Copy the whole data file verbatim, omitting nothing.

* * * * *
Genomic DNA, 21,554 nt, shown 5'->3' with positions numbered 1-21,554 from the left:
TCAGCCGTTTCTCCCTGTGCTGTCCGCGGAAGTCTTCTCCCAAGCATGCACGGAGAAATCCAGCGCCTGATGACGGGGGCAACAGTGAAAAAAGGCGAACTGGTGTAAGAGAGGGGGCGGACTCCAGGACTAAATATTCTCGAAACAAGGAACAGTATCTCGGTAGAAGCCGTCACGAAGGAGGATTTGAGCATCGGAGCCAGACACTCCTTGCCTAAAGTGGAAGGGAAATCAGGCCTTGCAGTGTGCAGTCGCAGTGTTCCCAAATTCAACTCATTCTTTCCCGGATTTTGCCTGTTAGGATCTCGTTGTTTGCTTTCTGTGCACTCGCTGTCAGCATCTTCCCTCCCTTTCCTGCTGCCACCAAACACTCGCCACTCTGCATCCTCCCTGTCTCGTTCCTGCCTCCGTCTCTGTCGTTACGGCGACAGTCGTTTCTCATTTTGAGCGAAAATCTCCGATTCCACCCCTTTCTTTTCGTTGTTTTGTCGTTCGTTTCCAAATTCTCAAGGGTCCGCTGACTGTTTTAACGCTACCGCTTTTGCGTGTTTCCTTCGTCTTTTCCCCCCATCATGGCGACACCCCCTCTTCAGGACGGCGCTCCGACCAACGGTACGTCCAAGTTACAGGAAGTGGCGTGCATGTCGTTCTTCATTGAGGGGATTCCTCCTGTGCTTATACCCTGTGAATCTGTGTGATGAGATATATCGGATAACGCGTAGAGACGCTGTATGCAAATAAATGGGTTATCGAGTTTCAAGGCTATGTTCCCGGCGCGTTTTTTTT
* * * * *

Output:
Genomic DNA, 21,554 nt, shown 5'->3' with positions numbered 1-21,554 from the left:
TCAGCCGTTTCTCCCTGTGCTGTCCGCGGAAGTCTTCTCCCAAGCATGCACGGAGAAATCCAGCGCCTGATGACGGGGGCAACAGTGAAAAAAGGCGAACTGGTGTAAGAGAGGGGGCGGACTCCAGGACTAAATATTCTCGAAACAAGGAACAGTATCTCGGTAGAAGCCGTCACGAAGGAGGATTTGAGCATCGGAGCCAGACACTCCTTGCCTAAAGTGGAAGGGAAATCAGGCCTTGCAGTGTGCAGTCGCAGTGTTCCCAAATTCAACTCATTCTTTCCCGGATTTTGCCTGTTAGGATCTCGTTGTTTGCTTTCTGTGCACTCGCTGTCAGCATCTTCCCTCCCTTTCCTGCTGCCACCAAACACTCGCCACTCTGCATCCTCCCTGTCTCGTTCCTGCCTCCGTCTCTGTCGTTACGGCGACAGTCGTTTCTCATTTTGAGCGAAAATCTCCGATTCCACCCCTTTCTTTTCGTTGTTTTGTCGTTCGTTTCCAAATTCTCAAGGGTCCGCTGACTGTTTTAACGCTACCGCTTTTGCGTGTTTCCTTCGTCTTTTCCCCCCATCATGGCGACACCCCCTCTTCAGGACGGCGCTCCGACCAACGGTACGTCCAAGTTACAGGAAGTGGCGTGCATGTCGTTCTTCATTGAGGGGATTCCTCCTGTGCTTATACCCTGTGAATCTGTGTGATGAGATATATCGGATAACGCGTAGAGACGCTGTATGCAAATAAATGGGTTATCGAGTTTCAAGGCTATGTTCCCGGCGCGTTTTTTTT